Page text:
Brutality is the norm in Test rugby, says Ireland's Earls
Ireland got into the game as favourites on the back of winning 11 of their 12 Tests last year including a historic home win over double world champions New Zealand.
DUBLIN - Ireland coach Joe Schmidt's warning his Six Nations titleholders can expect a brutal clash with England in their opening game of the tournament on Saturday comes as no surprise to veteran wing Keith Earls.
The 31-year-old Munster back, who was an ever-present in Ireland's Six Nations Grand Slam triumph last year, said the game these days revolves around "15 men trying to kill another 15 men within the rules of the game".
Schmidt's side got into the game as favourites on the back of winning 11 of their 12 Tests last year including a historic home win over double world champions New Zealand.
His England counterpart Eddie Jones, though, promised last week the hosts can expect "brutality" when they meet at Lansdowne Road as he could field big hitters like the Vunipola brothers, Mako and Billy, with centres Ben Te'o and Manu Tuilagi a potential heavyweight midfield partnership.
"Every game we play in is brutal and physical because it's 15 men trying to kill another 15 men within the rules of the game, you know?" said Earls at a press conference.
"I wouldn't get too bogged down in it. I'd obviously expect a game like that to be brutal, brutally physical.
"As I said, they (the matches) are expected to be brutally physical against Scotland, Italians and the Welsh as well.
"So, it's nothing new, it's just the two coaches; on the field, we always know it's going to be brutal."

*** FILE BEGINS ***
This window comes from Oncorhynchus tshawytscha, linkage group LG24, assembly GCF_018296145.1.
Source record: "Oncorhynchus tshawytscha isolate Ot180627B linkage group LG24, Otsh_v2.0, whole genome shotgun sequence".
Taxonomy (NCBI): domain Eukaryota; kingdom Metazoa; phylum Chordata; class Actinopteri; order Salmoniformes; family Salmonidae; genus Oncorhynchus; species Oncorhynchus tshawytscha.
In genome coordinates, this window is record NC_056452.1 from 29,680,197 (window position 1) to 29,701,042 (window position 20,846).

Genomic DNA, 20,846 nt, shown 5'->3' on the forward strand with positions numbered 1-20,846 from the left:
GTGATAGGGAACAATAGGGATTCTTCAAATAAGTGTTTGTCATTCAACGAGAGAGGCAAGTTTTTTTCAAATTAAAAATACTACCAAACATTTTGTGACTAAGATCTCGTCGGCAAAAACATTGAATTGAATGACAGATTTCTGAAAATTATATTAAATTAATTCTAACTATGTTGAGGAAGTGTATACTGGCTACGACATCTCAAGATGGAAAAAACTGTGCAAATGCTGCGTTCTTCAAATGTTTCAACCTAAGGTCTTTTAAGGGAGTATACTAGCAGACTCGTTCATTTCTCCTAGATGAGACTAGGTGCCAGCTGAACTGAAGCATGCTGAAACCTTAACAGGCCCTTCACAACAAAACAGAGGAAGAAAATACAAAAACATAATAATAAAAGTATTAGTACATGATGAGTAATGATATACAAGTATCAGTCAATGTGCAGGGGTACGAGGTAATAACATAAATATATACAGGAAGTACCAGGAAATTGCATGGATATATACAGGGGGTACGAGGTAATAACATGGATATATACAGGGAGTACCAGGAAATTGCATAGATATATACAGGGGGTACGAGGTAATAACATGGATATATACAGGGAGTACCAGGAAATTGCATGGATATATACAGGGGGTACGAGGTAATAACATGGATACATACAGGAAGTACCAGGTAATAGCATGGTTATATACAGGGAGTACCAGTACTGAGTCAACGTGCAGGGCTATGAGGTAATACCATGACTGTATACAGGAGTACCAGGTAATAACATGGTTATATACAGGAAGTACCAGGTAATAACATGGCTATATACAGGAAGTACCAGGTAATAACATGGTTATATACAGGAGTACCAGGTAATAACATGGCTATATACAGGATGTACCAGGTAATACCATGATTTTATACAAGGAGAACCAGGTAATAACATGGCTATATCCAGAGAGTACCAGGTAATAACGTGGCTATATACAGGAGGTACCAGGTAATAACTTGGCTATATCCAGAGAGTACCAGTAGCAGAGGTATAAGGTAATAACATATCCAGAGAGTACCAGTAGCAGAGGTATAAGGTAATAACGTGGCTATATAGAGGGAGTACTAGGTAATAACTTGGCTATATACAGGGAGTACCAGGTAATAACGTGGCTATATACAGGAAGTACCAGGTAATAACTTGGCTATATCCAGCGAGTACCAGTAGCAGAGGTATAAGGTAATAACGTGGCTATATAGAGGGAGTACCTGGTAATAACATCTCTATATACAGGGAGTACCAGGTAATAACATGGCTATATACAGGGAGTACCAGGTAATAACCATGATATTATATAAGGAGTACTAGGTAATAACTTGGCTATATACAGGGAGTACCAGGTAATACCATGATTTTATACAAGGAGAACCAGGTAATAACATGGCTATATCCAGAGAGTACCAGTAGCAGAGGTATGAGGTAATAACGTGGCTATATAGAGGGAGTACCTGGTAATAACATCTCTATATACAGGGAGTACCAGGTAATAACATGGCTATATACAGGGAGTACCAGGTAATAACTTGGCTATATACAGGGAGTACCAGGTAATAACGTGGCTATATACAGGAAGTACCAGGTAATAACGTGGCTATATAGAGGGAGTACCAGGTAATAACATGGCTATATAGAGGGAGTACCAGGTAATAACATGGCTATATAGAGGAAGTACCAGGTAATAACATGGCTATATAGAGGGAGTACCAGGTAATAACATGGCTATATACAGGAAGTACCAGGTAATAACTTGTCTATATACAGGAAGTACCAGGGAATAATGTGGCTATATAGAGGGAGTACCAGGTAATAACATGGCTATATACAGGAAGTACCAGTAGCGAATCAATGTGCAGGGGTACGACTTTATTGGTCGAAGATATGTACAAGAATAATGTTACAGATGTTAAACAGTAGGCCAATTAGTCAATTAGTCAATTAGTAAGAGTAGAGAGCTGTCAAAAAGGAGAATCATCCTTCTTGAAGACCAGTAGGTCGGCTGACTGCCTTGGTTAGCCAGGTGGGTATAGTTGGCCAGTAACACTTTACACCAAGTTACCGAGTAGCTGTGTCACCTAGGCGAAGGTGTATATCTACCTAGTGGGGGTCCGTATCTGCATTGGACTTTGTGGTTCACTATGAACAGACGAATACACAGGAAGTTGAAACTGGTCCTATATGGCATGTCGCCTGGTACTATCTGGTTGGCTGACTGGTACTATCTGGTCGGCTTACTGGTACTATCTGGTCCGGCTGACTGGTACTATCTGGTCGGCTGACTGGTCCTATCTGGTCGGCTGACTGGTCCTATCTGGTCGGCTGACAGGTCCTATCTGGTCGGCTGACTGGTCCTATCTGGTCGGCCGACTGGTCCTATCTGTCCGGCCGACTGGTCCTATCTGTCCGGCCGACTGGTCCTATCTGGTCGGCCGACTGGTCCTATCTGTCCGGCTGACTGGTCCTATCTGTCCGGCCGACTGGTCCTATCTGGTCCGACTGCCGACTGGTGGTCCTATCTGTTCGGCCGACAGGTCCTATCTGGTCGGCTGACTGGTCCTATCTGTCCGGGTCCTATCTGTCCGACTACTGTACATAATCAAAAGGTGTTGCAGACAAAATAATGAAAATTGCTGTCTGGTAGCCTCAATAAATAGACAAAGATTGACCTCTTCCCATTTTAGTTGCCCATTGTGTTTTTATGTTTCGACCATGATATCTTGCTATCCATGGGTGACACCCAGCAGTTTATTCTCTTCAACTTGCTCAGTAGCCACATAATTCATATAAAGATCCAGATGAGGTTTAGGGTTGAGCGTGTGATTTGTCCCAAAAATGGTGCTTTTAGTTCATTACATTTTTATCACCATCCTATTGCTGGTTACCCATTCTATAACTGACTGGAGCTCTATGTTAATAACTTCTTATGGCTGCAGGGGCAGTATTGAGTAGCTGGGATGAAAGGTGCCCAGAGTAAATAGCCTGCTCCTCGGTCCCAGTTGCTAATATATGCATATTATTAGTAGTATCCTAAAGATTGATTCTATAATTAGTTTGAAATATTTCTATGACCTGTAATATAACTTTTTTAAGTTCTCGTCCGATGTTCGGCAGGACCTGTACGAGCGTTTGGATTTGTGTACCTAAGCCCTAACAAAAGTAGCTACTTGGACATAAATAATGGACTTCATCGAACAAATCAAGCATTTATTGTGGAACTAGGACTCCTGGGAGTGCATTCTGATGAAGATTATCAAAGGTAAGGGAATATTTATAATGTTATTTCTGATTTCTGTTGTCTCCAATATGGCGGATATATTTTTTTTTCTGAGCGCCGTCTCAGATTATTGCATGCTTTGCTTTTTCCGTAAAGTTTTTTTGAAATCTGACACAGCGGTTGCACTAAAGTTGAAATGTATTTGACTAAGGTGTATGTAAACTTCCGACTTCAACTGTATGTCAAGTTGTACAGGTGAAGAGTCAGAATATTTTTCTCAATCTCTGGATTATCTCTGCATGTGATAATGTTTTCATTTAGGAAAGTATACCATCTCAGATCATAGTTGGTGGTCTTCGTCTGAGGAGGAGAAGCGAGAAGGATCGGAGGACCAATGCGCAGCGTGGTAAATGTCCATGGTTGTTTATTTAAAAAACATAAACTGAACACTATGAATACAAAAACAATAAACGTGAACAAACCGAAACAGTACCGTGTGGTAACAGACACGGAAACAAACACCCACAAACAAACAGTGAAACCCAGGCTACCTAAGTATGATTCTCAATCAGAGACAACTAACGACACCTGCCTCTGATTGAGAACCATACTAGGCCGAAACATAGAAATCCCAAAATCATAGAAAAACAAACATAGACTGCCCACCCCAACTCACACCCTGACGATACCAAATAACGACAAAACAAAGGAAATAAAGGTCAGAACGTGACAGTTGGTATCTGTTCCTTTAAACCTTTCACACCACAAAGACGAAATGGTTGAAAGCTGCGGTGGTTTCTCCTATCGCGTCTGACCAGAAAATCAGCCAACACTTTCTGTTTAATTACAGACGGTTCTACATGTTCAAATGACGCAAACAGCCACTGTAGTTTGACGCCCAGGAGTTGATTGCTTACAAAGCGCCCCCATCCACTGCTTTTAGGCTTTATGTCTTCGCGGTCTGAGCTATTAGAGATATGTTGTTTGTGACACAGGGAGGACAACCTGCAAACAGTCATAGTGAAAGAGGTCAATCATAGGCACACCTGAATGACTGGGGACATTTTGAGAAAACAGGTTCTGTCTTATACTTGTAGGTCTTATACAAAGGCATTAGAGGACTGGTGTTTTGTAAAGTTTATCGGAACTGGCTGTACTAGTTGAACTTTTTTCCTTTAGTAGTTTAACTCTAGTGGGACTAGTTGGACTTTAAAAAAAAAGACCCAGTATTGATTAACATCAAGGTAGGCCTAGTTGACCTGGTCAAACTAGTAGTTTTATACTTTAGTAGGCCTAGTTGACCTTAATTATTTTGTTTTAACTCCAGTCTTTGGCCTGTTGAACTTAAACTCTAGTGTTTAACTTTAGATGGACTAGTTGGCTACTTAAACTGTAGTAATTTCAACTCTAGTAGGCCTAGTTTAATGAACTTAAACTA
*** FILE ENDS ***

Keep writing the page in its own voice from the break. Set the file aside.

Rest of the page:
'TRY TO OUTSMART THEM'
Earls, capped 72 times since making his debut in 2008 and with 27 tries to his name, is especially wary of the Vunipola brothers with No 8 Billy raring to go having returned to the Test arena after breaking his left arm last October having also broken his right arm twice in 2018.
"Mako, a loosehead, I don't know how he's able to ball play; he brings that extra dimension for them," said Earls.
"And Billy does what he does best: he runs over fellas.
"He's quite physical but I think as a whole, I know they're talking about physicality but it's not new when you face England or it's not new for the Six Nations.
"It's going to be physical no matter who you are playing. That's what we're expecting on Saturday."
Earls, who made an immediate impact on his Test debut scoring a try with his first touch against Canada more than a decade ago, said the Irish would be well primed by Schmidt on the weaknesses he perceives the English have.
This approach has paid off handsomely the past two years with the Irish denying the English the Grand Slam in Dublin in 2017 and then clinching the Grand Slam themselves at Twickenham last year.
"We're going to have to start strong, not like we did in the last couple of years where we kind of had a slow start or a Johnny Sexton kick getting us out of trouble," said Earls.
"I suppose that puts a lot of pressure on us as well. We know the challenge that's in front of us is massive.
"I think teams do try to outsmart them. That's why we come up with moves, to outsmart them."